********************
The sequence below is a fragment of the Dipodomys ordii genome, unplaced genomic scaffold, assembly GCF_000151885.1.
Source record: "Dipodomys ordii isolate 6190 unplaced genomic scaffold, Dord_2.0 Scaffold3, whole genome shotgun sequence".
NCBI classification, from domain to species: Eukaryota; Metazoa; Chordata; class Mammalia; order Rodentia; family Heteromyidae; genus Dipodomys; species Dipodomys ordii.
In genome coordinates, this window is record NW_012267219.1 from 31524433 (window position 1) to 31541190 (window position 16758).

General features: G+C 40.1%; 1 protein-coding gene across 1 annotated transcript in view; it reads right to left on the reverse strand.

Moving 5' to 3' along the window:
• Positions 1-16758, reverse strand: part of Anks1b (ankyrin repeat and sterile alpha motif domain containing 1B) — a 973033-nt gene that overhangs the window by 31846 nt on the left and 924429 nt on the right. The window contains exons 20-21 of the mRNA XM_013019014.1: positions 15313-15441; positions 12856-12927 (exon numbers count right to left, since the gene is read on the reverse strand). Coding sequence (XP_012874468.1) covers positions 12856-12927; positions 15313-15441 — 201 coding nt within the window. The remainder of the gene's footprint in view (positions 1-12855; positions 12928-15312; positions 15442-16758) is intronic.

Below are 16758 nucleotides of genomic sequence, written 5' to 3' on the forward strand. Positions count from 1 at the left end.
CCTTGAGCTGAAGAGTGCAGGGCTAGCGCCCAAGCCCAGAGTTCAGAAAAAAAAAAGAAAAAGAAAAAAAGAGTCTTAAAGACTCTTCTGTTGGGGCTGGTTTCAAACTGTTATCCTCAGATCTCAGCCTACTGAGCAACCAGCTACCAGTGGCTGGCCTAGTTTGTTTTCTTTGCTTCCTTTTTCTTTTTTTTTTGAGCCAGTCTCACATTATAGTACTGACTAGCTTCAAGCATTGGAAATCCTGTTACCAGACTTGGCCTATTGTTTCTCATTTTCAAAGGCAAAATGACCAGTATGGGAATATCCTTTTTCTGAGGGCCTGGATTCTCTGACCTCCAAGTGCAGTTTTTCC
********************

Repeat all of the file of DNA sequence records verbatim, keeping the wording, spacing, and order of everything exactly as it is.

The sequence below is a fragment of the Dipodomys ordii genome, unplaced genomic scaffold, assembly GCF_000151885.1.
Source record: "Dipodomys ordii isolate 6190 unplaced genomic scaffold, Dord_2.0 Scaffold3, whole genome shotgun sequence".
NCBI classification, from domain to species: Eukaryota; Metazoa; Chordata; class Mammalia; order Rodentia; family Heteromyidae; genus Dipodomys; species Dipodomys ordii.
In genome coordinates, this window is record NW_012267219.1 from 31524433 (window position 1) to 31541190 (window position 16758).

General features: G+C 40.1%; 1 protein-coding gene across 1 annotated transcript in view; it reads right to left on the reverse strand.

Moving 5' to 3' along the window:
• Positions 1-16758, reverse strand: part of Anks1b (ankyrin repeat and sterile alpha motif domain containing 1B) — a 973033-nt gene that overhangs the window by 31846 nt on the left and 924429 nt on the right. The window contains exons 20-21 of the mRNA XM_013019014.1: positions 15313-15441; positions 12856-12927 (exon numbers count right to left, since the gene is read on the reverse strand). Coding sequence (XP_012874468.1) covers positions 12856-12927; positions 15313-15441 — 201 coding nt within the window. The remainder of the gene's footprint in view (positions 1-12855; positions 12928-15312; positions 15442-16758) is intronic.

Below are 16758 nucleotides of genomic sequence, written 5' to 3' on the forward strand. Positions count from 1 at the left end.
CCTTGAGCTGAAGAGTGCAGGGCTAGCGCCCAAGCCCAGAGTTCAGAAAAAAAAAAGAAAAAGAAAAAAAGAGTCTTAAAGACTCTTCTGTTGGGGCTGGTTTCAAACTGTTATCCTCAGATCTCAGCCTACTGAGCAACCAGCTACCAGTGGCTGGCCTAGTTTGTTTTCTTTGCTTCCTTTTTCTTTTTTTTTTGAGCCAGTCTCACATTATAGTACTGACTAGCTTCAAGCATTGGAAATCCTGTTACCAGACTTGGCCTATTGTTTCTCATTTTCAAAGGCAAAATGACCAGTATGGGAATATCCTTTTTCTGAGGGCCTGGATTCTCTGACCTCCAAGTGCAGTTTTTCC